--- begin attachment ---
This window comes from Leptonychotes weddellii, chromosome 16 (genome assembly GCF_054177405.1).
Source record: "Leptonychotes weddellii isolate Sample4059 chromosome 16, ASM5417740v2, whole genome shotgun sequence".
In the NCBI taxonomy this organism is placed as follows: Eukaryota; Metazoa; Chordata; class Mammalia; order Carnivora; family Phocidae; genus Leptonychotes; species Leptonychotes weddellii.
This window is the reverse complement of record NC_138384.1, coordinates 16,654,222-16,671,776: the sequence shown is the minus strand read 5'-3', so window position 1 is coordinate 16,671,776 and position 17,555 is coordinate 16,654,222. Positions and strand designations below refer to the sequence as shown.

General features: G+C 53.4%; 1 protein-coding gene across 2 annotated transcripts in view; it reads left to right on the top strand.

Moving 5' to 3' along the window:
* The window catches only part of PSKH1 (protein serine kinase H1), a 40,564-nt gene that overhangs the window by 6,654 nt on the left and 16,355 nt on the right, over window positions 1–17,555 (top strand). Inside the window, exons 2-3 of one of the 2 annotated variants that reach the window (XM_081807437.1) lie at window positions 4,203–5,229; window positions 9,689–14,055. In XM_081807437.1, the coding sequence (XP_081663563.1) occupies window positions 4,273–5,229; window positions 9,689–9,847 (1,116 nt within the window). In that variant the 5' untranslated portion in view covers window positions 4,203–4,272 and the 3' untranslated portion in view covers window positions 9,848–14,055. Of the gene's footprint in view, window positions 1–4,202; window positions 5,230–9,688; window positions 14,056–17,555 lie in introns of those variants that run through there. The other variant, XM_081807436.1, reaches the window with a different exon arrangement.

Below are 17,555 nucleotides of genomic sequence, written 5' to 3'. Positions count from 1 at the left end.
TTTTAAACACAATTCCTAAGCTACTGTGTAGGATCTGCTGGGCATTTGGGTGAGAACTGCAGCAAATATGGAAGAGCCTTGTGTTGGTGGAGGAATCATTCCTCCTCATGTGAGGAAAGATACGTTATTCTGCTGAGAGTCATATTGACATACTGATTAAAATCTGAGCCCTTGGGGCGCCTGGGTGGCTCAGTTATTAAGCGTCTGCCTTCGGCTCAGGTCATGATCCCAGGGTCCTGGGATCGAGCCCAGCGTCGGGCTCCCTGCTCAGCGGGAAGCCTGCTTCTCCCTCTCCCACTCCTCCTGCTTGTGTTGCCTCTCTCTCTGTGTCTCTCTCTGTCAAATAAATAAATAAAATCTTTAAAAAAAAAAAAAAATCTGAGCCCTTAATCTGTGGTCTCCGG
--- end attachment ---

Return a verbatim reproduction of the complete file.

This window comes from Leptonychotes weddellii, chromosome 16 (genome assembly GCF_054177405.1).
Source record: "Leptonychotes weddellii isolate Sample4059 chromosome 16, ASM5417740v2, whole genome shotgun sequence".
In the NCBI taxonomy this organism is placed as follows: Eukaryota; Metazoa; Chordata; class Mammalia; order Carnivora; family Phocidae; genus Leptonychotes; species Leptonychotes weddellii.
This window is the reverse complement of record NC_138384.1, coordinates 16,654,222-16,671,776: the sequence shown is the minus strand read 5'-3', so window position 1 is coordinate 16,671,776 and position 17,555 is coordinate 16,654,222. Positions and strand designations below refer to the sequence as shown.

General features: G+C 53.4%; 1 protein-coding gene across 2 annotated transcripts in view; it reads left to right on the top strand.

Moving 5' to 3' along the window:
* The window catches only part of PSKH1 (protein serine kinase H1), a 40,564-nt gene that overhangs the window by 6,654 nt on the left and 16,355 nt on the right, over window positions 1–17,555 (top strand). Inside the window, exons 2-3 of one of the 2 annotated variants that reach the window (XM_081807437.1) lie at window positions 4,203–5,229; window positions 9,689–14,055. In XM_081807437.1, the coding sequence (XP_081663563.1) occupies window positions 4,273–5,229; window positions 9,689–9,847 (1,116 nt within the window). In that variant the 5' untranslated portion in view covers window positions 4,203–4,272 and the 3' untranslated portion in view covers window positions 9,848–14,055. Of the gene's footprint in view, window positions 1–4,202; window positions 5,230–9,688; window positions 14,056–17,555 lie in introns of those variants that run through there. The other variant, XM_081807436.1, reaches the window with a different exon arrangement.

Below are 17,555 nucleotides of genomic sequence, written 5' to 3'. Positions count from 1 at the left end.
TTTTAAACACAATTCCTAAGCTACTGTGTAGGATCTGCTGGGCATTTGGGTGAGAACTGCAGCAAATATGGAAGAGCCTTGTGTTGGTGGAGGAATCATTCCTCCTCATGTGAGGAAAGATACGTTATTCTGCTGAGAGTCATATTGACATACTGATTAAAATCTGAGCCCTTGGGGCGCCTGGGTGGCTCAGTTATTAAGCGTCTGCCTTCGGCTCAGGTCATGATCCCAGGGTCCTGGGATCGAGCCCAGCGTCGGGCTCCCTGCTCAGCGGGAAGCCTGCTTCTCCCTCTCCCACTCCTCCTGCTTGTGTTGCCTCTCTCTCTGTGTCTCTCTCTGTCAAATAAATAAATAAAATCTTTAAAAAAAAAAAAAAATCTGAGCCCTTAATCTGTGGTCTCCGG